South Korea’s primary regulatory authority for financial services has solicited assistance from major commercial banks to create a nearly $4 billion emergency fund. This move, according to banking insiders, is aimed at bolstering a credit cooperative dealing with an increase in customer withdrawals.

An anonymous representative from the Financial Services Commission disclosed that although specific details are confidential, the agency is calling for cooperation from banks in raising funds through repurchase-agreement facilities. This assistance is specifically targeted at MG Community Credit Cooperatives (MGCCC), whose liquidity the authorities are closely scrutinizing.

Depositors Express Concern, Withdraw Funds

Depositors have reportedly been withdrawing funds from a MGCCC branch in the city of Namyangju, east of Seoul, following local media coverage about a rise in non-performing loans connected to real estate projects. As a result, the said branch is slated for imminent closure.

Financial Authorities Pledge Support

On Sunday, top financial authorities in South Korea pledged to maintain liquidity at the credit cooperative, which boasts nearly 1,300 branches. They emphasized that MGCCC’s capital and liquidity ratios are well above regulatory standards and it possesses ample cash-equivalent assets.

This intervention comes at a time when escalating interest rates and a tempering property market are fuelling anxieties about the potential repercussions on Asia’s fourth-largest economy.

Banks Take Action

According to insiders, five major South Korean banks – Woori Bank, Hana Bank, Shinhan Bank, KB Kookmin Bank and NongHyup Bank – have committed or are in the process of committing to repurchase agreements with MGCCC. These facilities allow the raising of cash by offering collateral, such as bonds.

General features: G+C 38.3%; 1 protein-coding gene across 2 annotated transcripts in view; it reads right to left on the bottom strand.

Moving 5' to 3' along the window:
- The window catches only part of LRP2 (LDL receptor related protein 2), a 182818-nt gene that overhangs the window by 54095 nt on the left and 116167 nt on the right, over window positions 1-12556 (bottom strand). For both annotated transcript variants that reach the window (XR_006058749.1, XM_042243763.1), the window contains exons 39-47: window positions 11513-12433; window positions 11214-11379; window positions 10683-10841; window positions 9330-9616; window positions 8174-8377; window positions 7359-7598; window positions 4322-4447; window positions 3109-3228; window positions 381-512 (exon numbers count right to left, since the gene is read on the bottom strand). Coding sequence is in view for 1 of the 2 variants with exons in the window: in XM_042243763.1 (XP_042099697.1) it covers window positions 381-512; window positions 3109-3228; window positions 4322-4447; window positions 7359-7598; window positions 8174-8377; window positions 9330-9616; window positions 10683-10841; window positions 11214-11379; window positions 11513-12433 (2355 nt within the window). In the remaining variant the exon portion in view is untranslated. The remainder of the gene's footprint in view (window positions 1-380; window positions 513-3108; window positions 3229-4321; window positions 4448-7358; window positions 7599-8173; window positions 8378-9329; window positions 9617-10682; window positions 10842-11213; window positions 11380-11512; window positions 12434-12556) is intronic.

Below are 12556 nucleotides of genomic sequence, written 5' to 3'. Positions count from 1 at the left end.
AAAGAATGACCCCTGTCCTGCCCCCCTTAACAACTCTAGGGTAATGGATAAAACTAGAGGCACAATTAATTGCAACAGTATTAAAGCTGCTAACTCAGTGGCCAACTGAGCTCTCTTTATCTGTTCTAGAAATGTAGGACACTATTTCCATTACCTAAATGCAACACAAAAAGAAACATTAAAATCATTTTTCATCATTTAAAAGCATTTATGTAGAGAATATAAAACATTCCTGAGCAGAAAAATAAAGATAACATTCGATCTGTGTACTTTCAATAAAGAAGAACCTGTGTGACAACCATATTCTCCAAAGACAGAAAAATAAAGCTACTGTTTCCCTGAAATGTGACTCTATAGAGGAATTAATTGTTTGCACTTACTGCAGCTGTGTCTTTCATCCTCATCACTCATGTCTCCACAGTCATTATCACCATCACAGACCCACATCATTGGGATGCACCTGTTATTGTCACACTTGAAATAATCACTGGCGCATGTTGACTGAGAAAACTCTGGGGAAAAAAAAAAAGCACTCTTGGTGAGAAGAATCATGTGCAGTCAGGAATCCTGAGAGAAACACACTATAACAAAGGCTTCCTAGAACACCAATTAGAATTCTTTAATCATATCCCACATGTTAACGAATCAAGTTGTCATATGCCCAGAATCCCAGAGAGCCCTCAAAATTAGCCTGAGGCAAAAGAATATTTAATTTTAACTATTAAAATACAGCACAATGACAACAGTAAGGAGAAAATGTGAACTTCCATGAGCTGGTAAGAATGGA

Each bank has been asked to set aside 1 trillion won, amounting to a total of 5 trillion won ($3.84 billion). This is envisioned as a potential lifeline, although the exact amount directed to the credit union will be contingent on deposit withdrawals.

MG Community and the five banks have yet to provide comments.

MG Community’s Response

Last week, MG Community released a statement declaring its debt delinquency rate manageable, and expressed a commitment to working with the Interior Ministry to fortify its financial stability.

In a joint statement on Sunday, the Bank of Korea, the Ministry of Finance, and the Financial Services Commission reported that MG Community has seen a deceleration in withdrawals and an influx of new deposits since last Thursday.

Experts Weigh In

In an investor note, Citi downplayed the risks associated with the incident but cautioned about the potential negative impact on economic growth from the indebted real estate sector.

Economist Kim Jin-wook from Citi in Seoul shared, “We don’t see systematic risks from the event,” while warning that the negative repercussions could be far less severe than the fallout from a defaulted bond payment by a theme park developer in the previous year.

Last November, South Korean financial authorities coordinated with financial institutions to set up a liquidity program following a default on a bond payment by theme park developer Gangwon-Jungdo Development. This sparked fears of a potential credit crisis.